I have been working so hard lately and loving it. I have taken on a great part-time job that has a fulfilling mission where I meet amazing people who want to make a change in our world. I’ve been studying 12 hrs a week online to complete my Digital Marketing certificate at a major university and after 15+ years of self-taught marketing, I opened my own digital marketing company. All of these things feel huge to me because in my mind, in my universe these are my greatest accomplishments and I am proud of them.
When someone asks my husband how I’m doing in a phone conversation, I will hear him say complimentary things about how hard i’m working but then he says, “she started this little business,” The words ring in my ears and sting a little bit. I am a woman so to hear a man say that something I have worked hard to launch is “little” is infuriating even coming from the man I love. When we spend years gaining our skills and spend hours upon hours studying after food shopping, doing the bills, taking care of a child, and getting dinner on the table. I don’t want my efforts to be reduced to something little. Yes, the size of my new company is indeed little but the effort taken to get me where I am to have the confidence to launch and market what I have to offer is huge.
I am competitive and I want to succeed. My goal has always been to create a legacy that will support our family in our retirement because, well I love working but I don’t want to work till I die (no one does). I may start out “little” but my efforts will be big. I will under promise and over deliver and do whatever it takes to help my clients realize their own success through marketing. I will keep working until the only thing others think of when describing my company is “big”. It will be a minute before I get there but I am putting the time in and have the skills and then some. So the moral of this story is if someone ever says what you are trying to achieve is “little” prove them wrong. Prove to them that you are in it for the long haul. Share your end goal with everyone and take them to the top of your mountain where they can sit and watch your plans unfold. Give them the best seat in the house so they can see your “little” idea grow into something beautiful and “big”!
I stepped into the ski boots as the outfitter sized me up and made adjustments. Looking around the store, I saw women who looked my age and size and felt confident about trying to ski. Lessons were all booked up, but I knew Paul and Laurel would guide me. We all piled our skis into the rental car and headed to our accommodations with excitement.
In the morning, everyone was buzzing and ready to get their ski on. I was shaking and couldn’t stop talking, saying things like, “Boy, I’m so nervous,” “what’s the worst that could happen? If I can’t ski, we just take them back,” and so on. We dressed in stiff ski boots and layers of warm clothes and made our way out to the powder-covered green trail just behind our townhouse. As a stampede of skiers swished by, I stood looking down the hill and shook with fear. I moved my skis slowly across the slope while Laurel instructed me to pizza and dig in. She was firm but patient and gave me great advice, but my mind wouldn’t let me get past my fear. I needed a less steep hill to learn on, maybe a flat one. Ok, not a flat one but perhaps a tiny bump. I made it across the trail, and now she wanted me to go down. She and Paul called for me, nudging me gently to come on. I drifted back across the trail again towards them and fell into the drift on the side. Like a wounded soldier (who wasn’t wounded at all yet), I told them to please go on without me; I pleaded, “I’ll figure it out on my own.” Paul said, “no, we’re not doing that; besides, how are you going to get up?” He had a point. I popped my skis off and got up to try again. Laurel said, “we’re not leaving you on the slope alone; we don’t do that; now come on, you asked me to help you!” I stood there frozen in fear for a while and convinced her to go on with the family. Paul coaxed me to press on, and once again, I made it across the trail to the drift on the side and FELL OVER!!! I reached my hand up, thinking Paul could easily pull me out, and as he tugged at me, my right little finger and wrist popped. I yelled out in pain but had no idea I was injured. My fingers nestled in the glove were cold and remained that way through the day. I popped my skis off again to get up. Paul could see I was over it. Putting my skis on his shoulder, he skated off down the mountain, saying, “I’ll see you at the bottom.” I was perfectly fine with that, so I trudged down the slopes in my ski boots until I found a seat at the base, where I regrouped and tried to get my head around this skiing thing.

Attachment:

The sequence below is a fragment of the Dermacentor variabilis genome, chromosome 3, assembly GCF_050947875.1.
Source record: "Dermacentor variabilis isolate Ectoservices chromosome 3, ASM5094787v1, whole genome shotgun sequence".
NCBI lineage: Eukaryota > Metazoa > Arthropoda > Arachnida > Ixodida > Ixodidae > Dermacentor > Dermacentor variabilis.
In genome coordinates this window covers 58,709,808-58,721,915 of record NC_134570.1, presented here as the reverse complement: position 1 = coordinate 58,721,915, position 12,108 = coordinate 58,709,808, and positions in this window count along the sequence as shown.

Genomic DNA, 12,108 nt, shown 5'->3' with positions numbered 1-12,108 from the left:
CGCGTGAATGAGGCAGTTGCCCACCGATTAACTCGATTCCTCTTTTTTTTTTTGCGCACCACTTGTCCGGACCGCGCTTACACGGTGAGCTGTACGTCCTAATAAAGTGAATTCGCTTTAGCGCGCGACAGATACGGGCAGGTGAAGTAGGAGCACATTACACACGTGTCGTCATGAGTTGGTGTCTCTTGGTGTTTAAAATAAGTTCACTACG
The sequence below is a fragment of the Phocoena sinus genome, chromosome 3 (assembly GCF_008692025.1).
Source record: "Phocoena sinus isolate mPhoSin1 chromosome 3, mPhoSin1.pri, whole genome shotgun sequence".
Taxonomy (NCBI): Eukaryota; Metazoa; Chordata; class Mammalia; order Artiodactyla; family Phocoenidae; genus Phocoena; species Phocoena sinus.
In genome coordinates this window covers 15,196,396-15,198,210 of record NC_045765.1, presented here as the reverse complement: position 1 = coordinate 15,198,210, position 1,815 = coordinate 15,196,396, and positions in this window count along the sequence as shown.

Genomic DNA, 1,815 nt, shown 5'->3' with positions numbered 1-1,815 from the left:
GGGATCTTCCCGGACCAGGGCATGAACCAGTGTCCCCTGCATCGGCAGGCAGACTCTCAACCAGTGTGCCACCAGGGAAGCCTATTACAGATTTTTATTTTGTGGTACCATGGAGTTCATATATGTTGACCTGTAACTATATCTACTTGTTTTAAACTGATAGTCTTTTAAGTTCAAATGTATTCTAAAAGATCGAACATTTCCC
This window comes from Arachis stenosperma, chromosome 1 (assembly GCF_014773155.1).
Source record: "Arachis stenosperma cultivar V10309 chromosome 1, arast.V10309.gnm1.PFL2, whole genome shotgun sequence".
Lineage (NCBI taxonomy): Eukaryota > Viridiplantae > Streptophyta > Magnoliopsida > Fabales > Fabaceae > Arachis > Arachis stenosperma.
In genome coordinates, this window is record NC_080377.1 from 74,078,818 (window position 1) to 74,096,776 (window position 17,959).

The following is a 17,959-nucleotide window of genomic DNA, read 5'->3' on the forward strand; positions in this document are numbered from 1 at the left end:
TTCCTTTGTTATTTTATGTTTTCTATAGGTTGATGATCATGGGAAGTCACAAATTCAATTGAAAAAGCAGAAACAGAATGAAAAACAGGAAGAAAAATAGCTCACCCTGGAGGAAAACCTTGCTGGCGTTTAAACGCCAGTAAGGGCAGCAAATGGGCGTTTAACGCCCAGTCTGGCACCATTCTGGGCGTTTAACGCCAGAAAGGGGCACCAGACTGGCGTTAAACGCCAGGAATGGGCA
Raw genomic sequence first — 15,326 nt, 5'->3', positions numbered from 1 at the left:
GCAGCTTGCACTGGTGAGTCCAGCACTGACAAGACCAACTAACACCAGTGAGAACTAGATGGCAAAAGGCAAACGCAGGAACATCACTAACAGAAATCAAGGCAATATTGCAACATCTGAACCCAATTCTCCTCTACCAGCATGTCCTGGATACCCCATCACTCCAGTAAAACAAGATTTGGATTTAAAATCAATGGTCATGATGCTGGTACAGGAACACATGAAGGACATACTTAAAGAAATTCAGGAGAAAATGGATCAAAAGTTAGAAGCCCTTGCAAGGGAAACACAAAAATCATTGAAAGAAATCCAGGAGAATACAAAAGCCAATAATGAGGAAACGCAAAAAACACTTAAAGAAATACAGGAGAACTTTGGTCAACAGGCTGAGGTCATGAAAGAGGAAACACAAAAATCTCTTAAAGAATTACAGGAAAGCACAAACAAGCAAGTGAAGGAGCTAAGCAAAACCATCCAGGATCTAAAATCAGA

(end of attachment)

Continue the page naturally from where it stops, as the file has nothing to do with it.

I watched the people on the bunny slopes (which were taken up by the ski school, so there was barely room to learn on your own) and committed to trying again. I walked my skis to the top of the slight slope and made perfect pizza and French fries. Digging my right foot inward, I turned left in a perfect circle, and then, digging my left foot in, I did a perfect circle right. I put my knees together and, in pizza position, came to a stop. I was getting there and had the skills I needed. I was still scared to go down bigger hills, though. There was either the bunny slope that I had mastered or the preview, and I would have to get on the lift to attempt that. I just wasn’t ready, and there was no in-between. I had been battling at it in my mind all day. I wanted to ski so bad and didn’t want to give up. As the sky grew dim and daylight disappeared, I took off my skis, grabbed a Bloody Mary at the bar, and decided to sleep on what I had accomplished and pray for a sign from God about whether I should press on with the skis or trade them in for snowshoes. As I slept, my hand began to throb. I rolled over, catching my small finger that had popped earlier in the day in the blankets. I woke with a shocking pain that shot to my wrist. Unsure whether my finger was sprained or broken, I dozed back off to sleep.